Can you “Y” wounds together and if so how many?
Yes. By applying a Y-Connector, the caregiver can treat more than one wound at the same time using one WoundPro Control Unit. We would recommend treating a maximum of two wounds simultaneously with one control unit. Attempting to treat more than two wounds can be difficult as:
- One pump can only be set to one pressure (so both wounds will be treated at the same pressure)
- Each wound should be of the same etiology
- More dressings and more tube connections result in a higher chance for leaks, which the unit may not be able to compensate for to provide adequate therapy
How do you handle undermining?
Typically, white hydrophilic foam is used in undermined areas, and can be obtained as a separate accessory. It is important that the hydrophilic foam you use have the following characteristics:
- Good absorption qualities
- Low swelling, so the foam doesn’t pull away from the wound
- Superior tensile strength (does not tear easily) during removal of the foam from the tunnel
How often do you handle fistulas?
Negative Pressure Therapy is contraindicated for use with non-enteric and unexplored fistulas. If considering the use of Negative Pressure Therapy involving enteric fistula, it is recommended to seek support from an expert clinician. Negative Pressure Therapy is not recommended or designed for fistula effluent management or containment, but as an aid to wound healing in and around the fistula.
How do you handle exposed tendon or bone?
Tendons, ligaments and nerves should be protected to avoid direct contact with Negative Pressure Dressings, and can be covered with natural tissue or meshed non-adherent porous material or bioengineered tissue to help minimize risk of desiccation or injury. Bone may be protected with a single layer of a non-adherent interface.
Do you have any special recommendations for high bio-burden or infection?
Negative Pressure Therapy is contraindicated for untreated osteomyelitis. If a clinician decides to use Negative Pressure Therapy for other infected wounds, then they must be monitored often and very closely, and dressings may need to be changed more often than 48 to 72 hours in order to assess the wound and patient condition. The dressing change intervals should be based on a continuing evaluation of wound condition and the patient’s clinical presentation, rather than a fixed schedule.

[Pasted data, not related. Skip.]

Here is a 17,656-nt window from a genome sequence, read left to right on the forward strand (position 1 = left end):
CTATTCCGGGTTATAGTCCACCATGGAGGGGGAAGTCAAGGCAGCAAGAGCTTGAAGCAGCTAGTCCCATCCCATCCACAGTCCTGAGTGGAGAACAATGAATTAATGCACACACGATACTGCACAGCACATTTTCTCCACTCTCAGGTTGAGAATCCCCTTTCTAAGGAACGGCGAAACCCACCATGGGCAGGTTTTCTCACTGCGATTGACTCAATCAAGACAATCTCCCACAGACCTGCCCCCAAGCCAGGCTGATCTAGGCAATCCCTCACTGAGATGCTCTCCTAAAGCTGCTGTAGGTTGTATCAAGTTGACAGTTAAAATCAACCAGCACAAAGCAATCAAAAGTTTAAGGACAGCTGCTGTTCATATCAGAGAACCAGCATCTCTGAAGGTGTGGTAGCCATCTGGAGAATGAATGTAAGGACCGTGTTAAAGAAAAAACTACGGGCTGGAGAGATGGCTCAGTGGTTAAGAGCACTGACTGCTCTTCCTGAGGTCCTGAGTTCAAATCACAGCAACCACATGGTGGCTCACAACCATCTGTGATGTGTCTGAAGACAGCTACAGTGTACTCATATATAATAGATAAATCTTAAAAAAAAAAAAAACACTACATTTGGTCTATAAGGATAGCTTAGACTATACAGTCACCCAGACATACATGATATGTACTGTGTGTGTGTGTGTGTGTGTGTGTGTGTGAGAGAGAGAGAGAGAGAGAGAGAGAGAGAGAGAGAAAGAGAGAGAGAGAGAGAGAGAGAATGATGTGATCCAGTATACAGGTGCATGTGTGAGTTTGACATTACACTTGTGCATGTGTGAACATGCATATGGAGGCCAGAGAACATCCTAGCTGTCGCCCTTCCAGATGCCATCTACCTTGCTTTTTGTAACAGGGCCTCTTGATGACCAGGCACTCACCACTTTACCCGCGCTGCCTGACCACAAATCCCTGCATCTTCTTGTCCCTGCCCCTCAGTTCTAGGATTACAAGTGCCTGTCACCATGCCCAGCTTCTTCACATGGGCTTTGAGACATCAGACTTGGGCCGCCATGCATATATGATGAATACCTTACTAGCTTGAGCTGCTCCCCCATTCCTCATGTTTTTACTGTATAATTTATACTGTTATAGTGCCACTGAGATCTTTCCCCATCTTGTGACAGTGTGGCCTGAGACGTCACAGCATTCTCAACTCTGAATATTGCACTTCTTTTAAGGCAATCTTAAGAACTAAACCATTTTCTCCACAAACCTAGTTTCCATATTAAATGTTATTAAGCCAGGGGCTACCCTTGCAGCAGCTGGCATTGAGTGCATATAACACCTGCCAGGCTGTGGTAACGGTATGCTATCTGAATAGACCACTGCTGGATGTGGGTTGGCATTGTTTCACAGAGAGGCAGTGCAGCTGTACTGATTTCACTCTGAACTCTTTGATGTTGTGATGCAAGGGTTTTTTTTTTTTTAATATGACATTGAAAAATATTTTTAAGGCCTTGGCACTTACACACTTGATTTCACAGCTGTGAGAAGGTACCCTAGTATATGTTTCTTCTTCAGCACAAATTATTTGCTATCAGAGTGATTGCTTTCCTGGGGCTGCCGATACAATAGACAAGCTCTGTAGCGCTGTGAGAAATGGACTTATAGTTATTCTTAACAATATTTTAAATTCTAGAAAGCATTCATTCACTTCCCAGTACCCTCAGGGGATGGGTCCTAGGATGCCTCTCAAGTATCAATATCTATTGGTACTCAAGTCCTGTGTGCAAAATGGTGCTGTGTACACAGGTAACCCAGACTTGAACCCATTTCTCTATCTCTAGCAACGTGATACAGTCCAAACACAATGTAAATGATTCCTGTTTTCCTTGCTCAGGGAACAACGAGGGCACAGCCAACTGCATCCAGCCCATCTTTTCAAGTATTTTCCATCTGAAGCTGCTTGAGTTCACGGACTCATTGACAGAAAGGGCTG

How is your device billed? (Is the machine rented and how are supplies obtained?)
The Pensar WoundPro Negative Pressure System can be either purchased or rented and is typically billed to the patient’s insurance depending on eligibility and coverage through our nationwide distributor network. Dressings and dressing kits are available for purchase and supplies can be replenished as needed, based on clinical evaluation by healthcare professionals.
This is just another PICO, why is it more expensive?
The only similarities between the MicroDoc and the PICO are that they both come in a box!!! You wouldn’t compare a Lamborghini to a Volkswagen even though they are both cars, would you?
The PICO pump is a very unsophisticated unit with only one pressure setting, 80mmHg. And the acceptable amount of error is +/- 20mmHg. Simply put that means that the actual pressure to your wound can be anywhere between 60 and 100mmHg at any given time. Admittedly, while this wide pressure swing is probably not dangerous to your patient, it certainly does not speak to the accuracy of their machine and the amount of therapy afforded to the patient. The MicroDoc can be set to 3 distinctly difference pressure settings and our tolerances are very tight compared to the PICO. The 20mmHg “acceptable” tolerance for the PICO represents a 25% deviation from the expected pressure setting of 80mmHg. The MicroDoc tolerance is less than 3% on all three of its settings.
Secondly and most importantly, the biggest difference between the two systems is the dressing, which is the most critical part of the system as it interacts directly with the patient’s wound. The PICO, like every other disposable system on the market, employs a hydrophilic bandage to the wound. Once the negative pressure has sent exudate towards the dressing, the dressing relies exclusively on evaporation to ensure that the removed exudate does not remain in direct contact with the wound. Sadly, evaporation is never quite good enough and the wet dressing almost always results in maceration of the wound bed and the surrounding healthy skin.
The MicroDoc employs an advanced and self-adapting dressing that was designed first as a standalone product. When NOT hooked up to our MicroDoc Control Unit the Enluxtra dressing is used every day in many healthcare facilities on its own. It ability to “self-adapt” and remove and absorb exudate away from the wound and collect inside the dressing WHILE keeping a wound moist is truly remarkable. Coupled with our MicroDoc, the negative pressure therapy helps to maximize surface area contact in the wound enabling the Enluxtra to perform at a level it cannot perform at on its own. No other system on the market can make these claims.
If I am wearing it under my clothes how do I know it’s working correctly?